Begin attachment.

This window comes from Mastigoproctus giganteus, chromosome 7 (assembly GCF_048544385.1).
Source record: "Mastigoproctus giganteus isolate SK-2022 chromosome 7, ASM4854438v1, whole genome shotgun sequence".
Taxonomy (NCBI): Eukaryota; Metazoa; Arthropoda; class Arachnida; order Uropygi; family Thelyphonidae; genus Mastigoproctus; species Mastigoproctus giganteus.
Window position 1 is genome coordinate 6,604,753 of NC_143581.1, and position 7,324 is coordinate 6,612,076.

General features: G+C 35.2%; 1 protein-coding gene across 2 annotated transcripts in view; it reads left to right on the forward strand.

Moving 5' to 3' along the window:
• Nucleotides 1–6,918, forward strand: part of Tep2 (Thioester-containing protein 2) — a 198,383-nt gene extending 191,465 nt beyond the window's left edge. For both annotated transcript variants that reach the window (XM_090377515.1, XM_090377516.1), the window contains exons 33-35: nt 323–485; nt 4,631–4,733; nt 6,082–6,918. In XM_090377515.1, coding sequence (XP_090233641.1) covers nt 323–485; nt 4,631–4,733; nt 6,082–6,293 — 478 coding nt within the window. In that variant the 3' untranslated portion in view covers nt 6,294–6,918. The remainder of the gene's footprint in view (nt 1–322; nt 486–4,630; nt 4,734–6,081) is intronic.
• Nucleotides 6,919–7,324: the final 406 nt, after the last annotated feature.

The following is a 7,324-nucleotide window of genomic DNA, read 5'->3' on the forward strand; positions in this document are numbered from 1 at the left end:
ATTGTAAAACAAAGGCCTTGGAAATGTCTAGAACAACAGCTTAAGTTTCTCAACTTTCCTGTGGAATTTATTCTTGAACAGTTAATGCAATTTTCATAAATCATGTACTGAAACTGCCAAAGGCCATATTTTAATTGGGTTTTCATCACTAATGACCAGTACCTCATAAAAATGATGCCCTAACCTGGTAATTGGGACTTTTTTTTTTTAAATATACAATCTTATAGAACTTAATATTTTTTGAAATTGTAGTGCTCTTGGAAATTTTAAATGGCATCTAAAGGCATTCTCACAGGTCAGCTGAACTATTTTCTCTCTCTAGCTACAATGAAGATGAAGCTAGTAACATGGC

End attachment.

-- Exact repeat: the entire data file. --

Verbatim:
This window comes from Mastigoproctus giganteus, chromosome 7 (assembly GCF_048544385.1).
Source record: "Mastigoproctus giganteus isolate SK-2022 chromosome 7, ASM4854438v1, whole genome shotgun sequence".
Taxonomy (NCBI): Eukaryota; Metazoa; Arthropoda; class Arachnida; order Uropygi; family Thelyphonidae; genus Mastigoproctus; species Mastigoproctus giganteus.
Window position 1 is genome coordinate 6,604,753 of NC_143581.1, and position 7,324 is coordinate 6,612,076.

General features: G+C 35.2%; 1 protein-coding gene across 2 annotated transcripts in view; it reads left to right on the forward strand.

Moving 5' to 3' along the window:
• Nucleotides 1–6,918, forward strand: part of Tep2 (Thioester-containing protein 2) — a 198,383-nt gene extending 191,465 nt beyond the window's left edge. For both annotated transcript variants that reach the window (XM_090377515.1, XM_090377516.1), the window contains exons 33-35: nt 323–485; nt 4,631–4,733; nt 6,082–6,918. In XM_090377515.1, coding sequence (XP_090233641.1) covers nt 323–485; nt 4,631–4,733; nt 6,082–6,293 — 478 coding nt within the window. In that variant the 3' untranslated portion in view covers nt 6,294–6,918. The remainder of the gene's footprint in view (nt 1–322; nt 486–4,630; nt 4,734–6,081) is intronic.
• Nucleotides 6,919–7,324: the final 406 nt, after the last annotated feature.

The following is a 7,324-nucleotide window of genomic DNA, read 5'->3' on the forward strand; positions in this document are numbered from 1 at the left end:
ATTGTAAAACAAAGGCCTTGGAAATGTCTAGAACAACAGCTTAAGTTTCTCAACTTTCCTGTGGAATTTATTCTTGAACAGTTAATGCAATTTTCATAAATCATGTACTGAAACTGCCAAAGGCCATATTTTAATTGGGTTTTCATCACTAATGACCAGTACCTCATAAAAATGATGCCCTAACCTGGTAATTGGGACTTTTTTTTTTTAAATATACAATCTTATAGAACTTAATATTTTTTGAAATTGTAGTGCTCTTGGAAATTTTAAATGGCATCTAAAGGCATTCTCACAGGTCAGCTGAACTATTTTCTCTCTCTAGCTACAATGAAGATGAAGCTAGTAACATGGC